not answer that question.
The plot is minimal and predictable. It tells the story of Hildegard's becoming a nun, becoming the head of her group of sisters, starting her own nunnery, her conflicts with male authorities, and her relations with political authorities. At least as presented in Vision, this is not riveting. Neither the photography nor the acting is very impressive.
While the movie alludes to Hildegard's musical works, her scientific and medical interests, and devotes time to her visions, we do not receive a coherent well developed picture of the woman and her accomplishments. And that is a disappointment since Hildegard was an interesting person.
In short, Hildegard the person simply is not the same as Vision the movie. A movie reviewer ought not confuse the two.
To cite just two points on which a more enterprising film might have focused:
(1) For all of the movie's talk of Hildegard's visions, no effort is made to present them visually. That could have been quite dramatic cinema. Even if the budget constrained dramatic staging of the visions, a skillful writer would have used a plot device (such as manuscript illuminations or wall paintings) for graphic effect. It would have provided us with some feel as to their power and impact on her contemporaries. Alas, instead the movie has Hildegard narrating small disconnected passages without any real vitality.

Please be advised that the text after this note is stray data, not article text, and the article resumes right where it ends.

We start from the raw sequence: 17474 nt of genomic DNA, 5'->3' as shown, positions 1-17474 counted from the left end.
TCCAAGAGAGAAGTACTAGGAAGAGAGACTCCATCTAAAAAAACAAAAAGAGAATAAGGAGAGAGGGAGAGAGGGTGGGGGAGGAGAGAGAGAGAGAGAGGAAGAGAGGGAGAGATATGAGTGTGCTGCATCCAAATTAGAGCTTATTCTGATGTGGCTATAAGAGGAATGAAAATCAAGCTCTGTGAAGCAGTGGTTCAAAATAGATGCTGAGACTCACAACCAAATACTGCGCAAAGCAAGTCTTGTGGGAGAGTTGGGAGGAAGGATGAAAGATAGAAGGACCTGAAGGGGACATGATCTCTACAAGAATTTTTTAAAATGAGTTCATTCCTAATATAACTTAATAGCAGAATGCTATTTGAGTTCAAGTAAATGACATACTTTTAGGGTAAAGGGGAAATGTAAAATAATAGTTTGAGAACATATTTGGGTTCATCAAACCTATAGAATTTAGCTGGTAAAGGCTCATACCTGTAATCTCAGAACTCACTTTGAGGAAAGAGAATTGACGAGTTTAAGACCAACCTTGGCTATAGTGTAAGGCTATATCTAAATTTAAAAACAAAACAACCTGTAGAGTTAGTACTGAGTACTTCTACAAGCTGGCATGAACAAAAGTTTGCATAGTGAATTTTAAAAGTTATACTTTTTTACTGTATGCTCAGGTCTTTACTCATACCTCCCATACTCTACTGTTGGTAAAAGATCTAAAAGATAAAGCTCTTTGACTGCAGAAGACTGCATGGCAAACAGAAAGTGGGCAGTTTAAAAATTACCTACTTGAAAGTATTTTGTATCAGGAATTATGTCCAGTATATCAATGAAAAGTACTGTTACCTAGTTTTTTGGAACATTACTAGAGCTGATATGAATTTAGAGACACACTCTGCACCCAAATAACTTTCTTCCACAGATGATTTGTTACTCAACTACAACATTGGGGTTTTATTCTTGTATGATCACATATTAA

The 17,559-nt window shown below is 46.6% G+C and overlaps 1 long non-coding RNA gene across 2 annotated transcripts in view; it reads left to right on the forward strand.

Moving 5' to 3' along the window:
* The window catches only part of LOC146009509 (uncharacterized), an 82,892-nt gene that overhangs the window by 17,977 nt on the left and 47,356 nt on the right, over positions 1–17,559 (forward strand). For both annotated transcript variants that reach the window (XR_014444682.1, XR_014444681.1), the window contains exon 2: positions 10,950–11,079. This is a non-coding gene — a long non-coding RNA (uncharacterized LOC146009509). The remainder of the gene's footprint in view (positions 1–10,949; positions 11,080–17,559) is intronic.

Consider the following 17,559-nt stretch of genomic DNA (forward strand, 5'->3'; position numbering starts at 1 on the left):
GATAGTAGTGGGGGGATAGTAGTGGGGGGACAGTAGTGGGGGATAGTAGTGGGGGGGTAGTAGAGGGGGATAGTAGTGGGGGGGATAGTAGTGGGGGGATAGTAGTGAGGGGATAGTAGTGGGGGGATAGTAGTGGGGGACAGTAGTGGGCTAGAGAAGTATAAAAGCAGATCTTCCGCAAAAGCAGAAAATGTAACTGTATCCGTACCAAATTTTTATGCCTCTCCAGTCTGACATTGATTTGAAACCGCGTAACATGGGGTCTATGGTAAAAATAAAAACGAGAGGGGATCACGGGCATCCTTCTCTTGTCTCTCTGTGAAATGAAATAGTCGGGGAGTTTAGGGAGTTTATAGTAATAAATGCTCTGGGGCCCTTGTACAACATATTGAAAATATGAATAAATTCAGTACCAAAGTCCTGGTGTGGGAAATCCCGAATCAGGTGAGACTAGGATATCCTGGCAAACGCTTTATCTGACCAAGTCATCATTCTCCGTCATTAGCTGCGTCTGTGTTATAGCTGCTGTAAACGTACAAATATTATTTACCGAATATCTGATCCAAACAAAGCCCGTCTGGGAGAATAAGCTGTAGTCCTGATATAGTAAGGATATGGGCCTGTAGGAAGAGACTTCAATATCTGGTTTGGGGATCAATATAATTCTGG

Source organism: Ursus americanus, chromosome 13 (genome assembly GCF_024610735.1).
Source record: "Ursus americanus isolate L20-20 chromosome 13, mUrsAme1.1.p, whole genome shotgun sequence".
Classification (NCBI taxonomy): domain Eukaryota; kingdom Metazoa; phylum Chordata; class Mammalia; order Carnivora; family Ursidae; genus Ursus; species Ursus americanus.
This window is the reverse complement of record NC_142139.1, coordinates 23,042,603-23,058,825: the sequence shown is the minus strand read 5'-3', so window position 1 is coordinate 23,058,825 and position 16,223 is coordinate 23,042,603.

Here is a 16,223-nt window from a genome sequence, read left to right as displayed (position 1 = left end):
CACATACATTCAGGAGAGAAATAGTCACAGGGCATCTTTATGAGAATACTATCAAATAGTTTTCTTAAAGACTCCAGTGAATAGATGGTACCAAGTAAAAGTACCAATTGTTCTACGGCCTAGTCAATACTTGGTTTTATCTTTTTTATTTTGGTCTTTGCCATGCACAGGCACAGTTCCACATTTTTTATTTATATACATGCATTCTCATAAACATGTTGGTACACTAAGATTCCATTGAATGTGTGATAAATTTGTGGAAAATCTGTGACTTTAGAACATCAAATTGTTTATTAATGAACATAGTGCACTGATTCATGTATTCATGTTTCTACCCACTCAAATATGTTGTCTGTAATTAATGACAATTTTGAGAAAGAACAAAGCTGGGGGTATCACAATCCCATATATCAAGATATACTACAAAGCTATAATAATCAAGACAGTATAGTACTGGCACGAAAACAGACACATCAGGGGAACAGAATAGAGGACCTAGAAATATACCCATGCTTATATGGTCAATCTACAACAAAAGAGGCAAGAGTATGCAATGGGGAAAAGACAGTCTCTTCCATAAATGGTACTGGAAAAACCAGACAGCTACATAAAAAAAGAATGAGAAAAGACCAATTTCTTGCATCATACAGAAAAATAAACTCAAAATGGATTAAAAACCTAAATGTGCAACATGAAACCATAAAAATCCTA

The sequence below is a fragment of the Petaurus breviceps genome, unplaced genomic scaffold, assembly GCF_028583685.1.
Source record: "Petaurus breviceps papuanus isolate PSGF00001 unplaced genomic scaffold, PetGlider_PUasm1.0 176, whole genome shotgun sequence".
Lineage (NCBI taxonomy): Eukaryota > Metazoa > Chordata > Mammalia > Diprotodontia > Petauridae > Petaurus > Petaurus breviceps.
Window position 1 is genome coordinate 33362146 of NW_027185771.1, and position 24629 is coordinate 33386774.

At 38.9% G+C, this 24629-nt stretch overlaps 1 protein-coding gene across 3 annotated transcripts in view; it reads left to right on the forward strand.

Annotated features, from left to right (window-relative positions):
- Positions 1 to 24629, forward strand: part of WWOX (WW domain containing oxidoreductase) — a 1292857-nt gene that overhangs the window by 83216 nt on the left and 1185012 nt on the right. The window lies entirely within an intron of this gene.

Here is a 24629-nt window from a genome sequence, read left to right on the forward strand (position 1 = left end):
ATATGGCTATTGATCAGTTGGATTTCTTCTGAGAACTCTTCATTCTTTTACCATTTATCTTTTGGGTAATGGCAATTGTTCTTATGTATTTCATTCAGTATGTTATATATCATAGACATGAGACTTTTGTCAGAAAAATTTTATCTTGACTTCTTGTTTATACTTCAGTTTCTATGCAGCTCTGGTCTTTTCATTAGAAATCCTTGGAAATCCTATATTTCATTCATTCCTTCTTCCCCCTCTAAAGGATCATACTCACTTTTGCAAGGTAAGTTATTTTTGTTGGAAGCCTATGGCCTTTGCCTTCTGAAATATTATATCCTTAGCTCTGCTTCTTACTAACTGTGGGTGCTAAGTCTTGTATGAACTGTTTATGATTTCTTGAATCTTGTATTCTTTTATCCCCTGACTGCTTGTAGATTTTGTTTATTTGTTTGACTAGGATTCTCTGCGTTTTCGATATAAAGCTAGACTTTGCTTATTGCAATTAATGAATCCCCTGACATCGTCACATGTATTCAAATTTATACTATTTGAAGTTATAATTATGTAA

(2) The movie ends just as Hildegard is going out to preach. She made four such trips and apparently they had major impacts throughout the Rhineland. Yet we do not see those trips. Undoubtedly they could have been presented in very dramatic fashion. Alas again, the movie misses a great cinematic opportunity.